Are you retirement-ready? Compare your savings to other Americans using data from our nationwide poll run in partnership with Kiplinger’s Personal Finance.
When it comes to gauging retirement preparedness, do you have a good sense of whether your savings are on track to fund the retirement life you envision? Realistically assessing your progress on the road to retirement is a key step in achieving your goals. But it can be challenging to pinpoint an accurate target—and even tougher to predict the future.
Looking for some benchmarks? Follow along as we explore key findings of a national poll conducted with Kiplinger’s Personal Finance. We surveyed 1,014 investors between the ages of 35 and 64, equally divided between men and women, to reveal some common measures of retirement readiness.
We’ll be releasing the results of the poll in a weekly series: “Are You Retirement-Ready?” Stay tuned for future chapters, including investing, future security, and retirement living.
But first up: saving. How do your retirement savings compare to other Americans?
How Do Americans Feel About Their Retirement Savings?
Americans are generally up¬beat about their progress toward saving for retirement and most are stashing away a respectable chunk of cash. Overall, our survey group is earmarking 13.3% of annual income toward retirement savings.
Not surprisingly, those who make a little more also save a little more. People with more than $100,000 in annual household income manage to free up 16% of earnings each year toward retirement savings, while those with less than $100,000 in household income squirrel away 11% annually.
Median Retirement Savings By Income
How much people have saved to date and how much money they anticipate needing in retirement also varies a great deal by household annual income (more than $100,000 vs. less than $100,000).
|Actual Retirement Savings||Expected Retirement Savings Needed|
Higher-income households have saved $670,810, whereas lower-income households have saved $180,200. Higher-income households expect to need $1.5 million saved for a comfortable retirement, whereas lower-income households expect to need $648,000.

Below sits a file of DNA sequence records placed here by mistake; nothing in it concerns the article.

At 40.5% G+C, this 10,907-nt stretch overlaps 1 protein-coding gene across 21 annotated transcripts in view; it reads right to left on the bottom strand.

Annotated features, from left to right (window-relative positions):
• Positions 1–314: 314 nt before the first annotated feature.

Not surprisingly, the gap between total saved and expected need is larger for higher-income households. At the same time, they should be able to bridge that gap faster. Households with incomes over $100,000 contribute more than twice as much on average to their workplace retirement accounts as lower-income households do ($17,710 vs. $8,240).
How Much Americans Are Contributing to Their Retirement Accounts
People are taking advantage of both employer and individual retirement plans, using them as a major route to retirement savings. In fact, 51% of our respondents say they contribute the maximum amount allowed by law to a workplace retirement plan. Check out some breakdowns of median dollar amounts currently being socked away each year:
|Median Amount Saved||Account Type|
Respondents are also concerned about high healthcare costs: It’s the No. 1 worry about their future retirement and the top reason people aren’t saving as much as they would like now.
Thus, some (36%) are fighting back by funding tax-advantaged Health Savings Accounts. The median annual contribution for those who have opened an account is $3,070.
How Do You Compare?
The earlier and more you save, the greater effect compounding will have on your nest egg. It can make a big difference.
Especially if your employer offers a workplace savings plan with an employee match … if you’re not using it, you’re likely leaving money on the table. Make it a goal this year to contribute as much as possible.
The content contained in this blog post is intended for general informational purposes only and is not meant to constitute legal, tax, accounting or investment advice. You should consult a qualified legal or tax professional regarding your specific situation. Keep in mind that investing involves risk. The value of your investment will fluctuate over time and you may gain or lose money.
Any reference to the advisory services refers to Personal Capital Advisors Corporation, a subsidiary of Personal Capital. Personal Capital Advisors Corporation is an investment adviser registered with the Securities and Exchange Commission (SEC). Registration does not imply a certain level of skill or training nor does it imply endorsement by the SEC.